Without Artemi Panarin, Matt Duchene, and Ryan Dzingel, the Columbus Blue Jackets will spend a lot of time searching for offense. They failed to add (or retain) any big fish from the 2019 free-agent market, so they will have to look internally for a boost in scoring if they have any hope of staying relevant. All eyes will be on Pierre-Luc Dubois in 2019-20 as the 2016 third-overall pick enters his third professional season after posting seasons of 48 and 61 points, respectively.
The Blue Jackets watched Dubois take off offensively in 2018-19 with Artemi Panarin by his side for over 76% of his 5-on-5 ice-time. Dubois went from a scoring rate of 1.54 points-per-60 to 2.22. It’s realistic that he would have seen an uptick in scoring with or without Panarin simply because of his age and how skilled he is, but there’s no denying the impact that a player like Panarin has on his linemates.
Dubois was a gifted offensive player in the QMJHL, putting up 42 goals and 99 points in his draft year with the Cape Breton Screaming Eagles. He was drafted to put up points and last year he noticeably excelled. It’s worth noting that he had just as much success in generating chances in his rookie season.
Defensively, though, Dubois had mixed results. While they were together, the Blue Jackets saw fewer shot attempts against (likely due in large part to how dominant they were offensively). When Dubois was away from Panarin he was placed in slightly more defensive situations, and he struggled to find any success with that usage.
If we go back to his rookie season, Dubois saw more defensive starts and was able to generate success over a long period of time. He was still in a more sheltered role than others, but it was less than his time with Panarin. It’s almost as if he was asked to play two different ways in each of his NHL seasons.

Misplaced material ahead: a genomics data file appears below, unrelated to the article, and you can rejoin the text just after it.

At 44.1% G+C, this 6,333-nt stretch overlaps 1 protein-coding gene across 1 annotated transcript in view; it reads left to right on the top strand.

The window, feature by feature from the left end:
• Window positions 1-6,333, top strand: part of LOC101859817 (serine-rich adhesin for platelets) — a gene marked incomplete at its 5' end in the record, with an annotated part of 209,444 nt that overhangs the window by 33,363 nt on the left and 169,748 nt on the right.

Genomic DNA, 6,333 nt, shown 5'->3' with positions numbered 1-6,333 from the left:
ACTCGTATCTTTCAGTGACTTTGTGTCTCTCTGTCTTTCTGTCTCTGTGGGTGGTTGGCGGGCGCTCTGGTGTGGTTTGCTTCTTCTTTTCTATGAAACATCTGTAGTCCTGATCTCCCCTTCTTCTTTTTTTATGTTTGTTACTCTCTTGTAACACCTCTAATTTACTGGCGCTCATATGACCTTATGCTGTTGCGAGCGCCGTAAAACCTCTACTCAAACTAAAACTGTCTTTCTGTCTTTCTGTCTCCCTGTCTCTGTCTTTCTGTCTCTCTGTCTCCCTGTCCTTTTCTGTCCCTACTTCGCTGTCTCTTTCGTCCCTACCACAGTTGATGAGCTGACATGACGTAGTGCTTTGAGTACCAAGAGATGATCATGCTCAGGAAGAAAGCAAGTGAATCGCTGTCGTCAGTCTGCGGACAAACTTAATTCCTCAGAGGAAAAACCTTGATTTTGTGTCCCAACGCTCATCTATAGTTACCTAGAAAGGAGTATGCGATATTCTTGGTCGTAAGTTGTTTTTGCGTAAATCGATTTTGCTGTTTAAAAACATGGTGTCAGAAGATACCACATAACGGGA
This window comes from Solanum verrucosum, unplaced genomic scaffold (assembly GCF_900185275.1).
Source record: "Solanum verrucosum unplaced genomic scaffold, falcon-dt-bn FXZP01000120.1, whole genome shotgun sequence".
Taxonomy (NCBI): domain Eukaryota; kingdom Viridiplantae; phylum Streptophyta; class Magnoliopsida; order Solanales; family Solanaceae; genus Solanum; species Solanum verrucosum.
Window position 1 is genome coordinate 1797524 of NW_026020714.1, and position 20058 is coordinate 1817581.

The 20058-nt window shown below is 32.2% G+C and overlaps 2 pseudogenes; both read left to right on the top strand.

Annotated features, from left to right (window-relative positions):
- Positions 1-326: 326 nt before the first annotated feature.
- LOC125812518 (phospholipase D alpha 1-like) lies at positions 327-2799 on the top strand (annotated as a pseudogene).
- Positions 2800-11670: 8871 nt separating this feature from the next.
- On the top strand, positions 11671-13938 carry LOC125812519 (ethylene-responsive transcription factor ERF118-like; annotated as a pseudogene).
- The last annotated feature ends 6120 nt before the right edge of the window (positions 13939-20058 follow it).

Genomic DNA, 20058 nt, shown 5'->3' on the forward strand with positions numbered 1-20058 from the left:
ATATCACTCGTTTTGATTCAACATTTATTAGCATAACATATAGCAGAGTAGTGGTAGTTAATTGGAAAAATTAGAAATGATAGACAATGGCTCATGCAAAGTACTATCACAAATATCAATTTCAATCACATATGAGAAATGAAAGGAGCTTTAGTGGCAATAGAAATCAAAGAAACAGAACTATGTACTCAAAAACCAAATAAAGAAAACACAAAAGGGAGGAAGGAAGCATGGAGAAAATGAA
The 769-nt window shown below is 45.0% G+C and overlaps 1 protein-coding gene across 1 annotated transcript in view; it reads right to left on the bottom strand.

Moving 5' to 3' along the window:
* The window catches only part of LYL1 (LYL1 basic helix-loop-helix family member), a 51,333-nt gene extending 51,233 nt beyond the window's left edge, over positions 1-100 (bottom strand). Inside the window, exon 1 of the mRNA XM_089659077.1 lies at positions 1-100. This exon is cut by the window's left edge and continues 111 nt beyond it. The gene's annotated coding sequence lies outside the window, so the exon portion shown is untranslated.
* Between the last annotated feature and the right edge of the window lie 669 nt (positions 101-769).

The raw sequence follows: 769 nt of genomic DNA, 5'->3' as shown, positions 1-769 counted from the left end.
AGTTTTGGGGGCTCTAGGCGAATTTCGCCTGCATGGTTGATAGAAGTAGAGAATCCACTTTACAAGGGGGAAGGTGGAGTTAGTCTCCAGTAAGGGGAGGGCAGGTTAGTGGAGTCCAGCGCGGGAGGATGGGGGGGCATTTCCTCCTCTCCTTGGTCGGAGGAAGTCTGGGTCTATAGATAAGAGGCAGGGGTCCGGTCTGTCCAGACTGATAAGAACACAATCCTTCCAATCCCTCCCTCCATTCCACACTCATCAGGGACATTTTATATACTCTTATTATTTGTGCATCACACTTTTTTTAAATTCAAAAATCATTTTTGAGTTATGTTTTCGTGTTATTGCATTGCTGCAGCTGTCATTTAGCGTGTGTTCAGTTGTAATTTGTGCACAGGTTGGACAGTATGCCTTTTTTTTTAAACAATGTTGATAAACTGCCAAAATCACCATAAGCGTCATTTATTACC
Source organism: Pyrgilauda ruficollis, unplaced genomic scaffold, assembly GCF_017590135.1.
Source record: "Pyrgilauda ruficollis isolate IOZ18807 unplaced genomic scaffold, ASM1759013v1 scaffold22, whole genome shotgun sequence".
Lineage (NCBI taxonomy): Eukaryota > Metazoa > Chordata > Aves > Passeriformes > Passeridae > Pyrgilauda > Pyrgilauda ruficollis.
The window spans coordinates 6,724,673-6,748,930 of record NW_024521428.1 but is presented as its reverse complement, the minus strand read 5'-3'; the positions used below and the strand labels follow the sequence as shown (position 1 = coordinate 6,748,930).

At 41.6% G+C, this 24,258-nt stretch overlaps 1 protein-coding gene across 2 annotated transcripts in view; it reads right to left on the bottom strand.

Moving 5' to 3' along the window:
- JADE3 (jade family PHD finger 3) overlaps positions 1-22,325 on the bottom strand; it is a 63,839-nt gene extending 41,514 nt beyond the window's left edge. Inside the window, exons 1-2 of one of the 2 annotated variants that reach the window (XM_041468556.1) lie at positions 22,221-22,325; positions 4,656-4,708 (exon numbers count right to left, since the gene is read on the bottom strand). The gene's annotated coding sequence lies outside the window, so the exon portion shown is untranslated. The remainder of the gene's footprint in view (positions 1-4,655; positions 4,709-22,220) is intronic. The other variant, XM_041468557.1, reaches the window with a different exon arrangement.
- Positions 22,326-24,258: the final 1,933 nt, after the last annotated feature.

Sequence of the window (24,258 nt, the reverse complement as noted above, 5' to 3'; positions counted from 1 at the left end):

Overall, you could argue he had more success without Panarin while he was a rookie. His expected-goals-for (xGF) and expected-goals-for-percentage (xGF%) went down in his second season. More stock should be put into his rookie season numbers (outside of actual point production) if you really want to find a potential baseline to use since Panarin will be suiting up for the New York Rangers.
Dubois’ own expected growth is also something worth betting on. Since his draft year, it’s been known that Dubois is a talented player. He’s also proven through his first two seasons that he can play both offensively and defensively at the NHL level.
Combining Both Sides of the Puck
The Blue Jackets need him to combine the two skills for the 2019-20 season. Expectations should be that he performs at least equal to his offensive output from last season (in total points), as well as improve his defensive numbers more towards season one.
If both of those things are to happen, he will need a little help from the coaching staff. He needs to remain somewhat sheltered, but it has to be acknowledged that he’s a center who is supposed to be a general impact player for the Blue Jackets this season.
You don’t accidentally score 2.22 points-per-60 at 5-on-5 over 82 games. That number puts him among some of the best names in the league and the Blue Jackets will be looking to Dubois as a primary producer in 2019-20 and, no matter how good you are, you need a boost of offensive zone starts to achieve that.
Even though they know they have a superstar in Dubois, the Blue Jackets should still exercise caution with how he is used early on in 2019-20 as he adjusts to life without Panarin again. With the roster weakened up front there’s potential for a young player to try and do more, which usually results in an added risk if the play begins in the defensive zone. The Blue Jackets have enough problems as it is just by their personnel losses over the off-season. They don’t need the added stress of a coaching staff improperly using their best player while they try to lean on his skill.
*all stats via Natural Stat Trick.
I’m an at-large writer here at THW and have previously written for FanSided and Hockeybuzz. Feel free to tell me what you really think.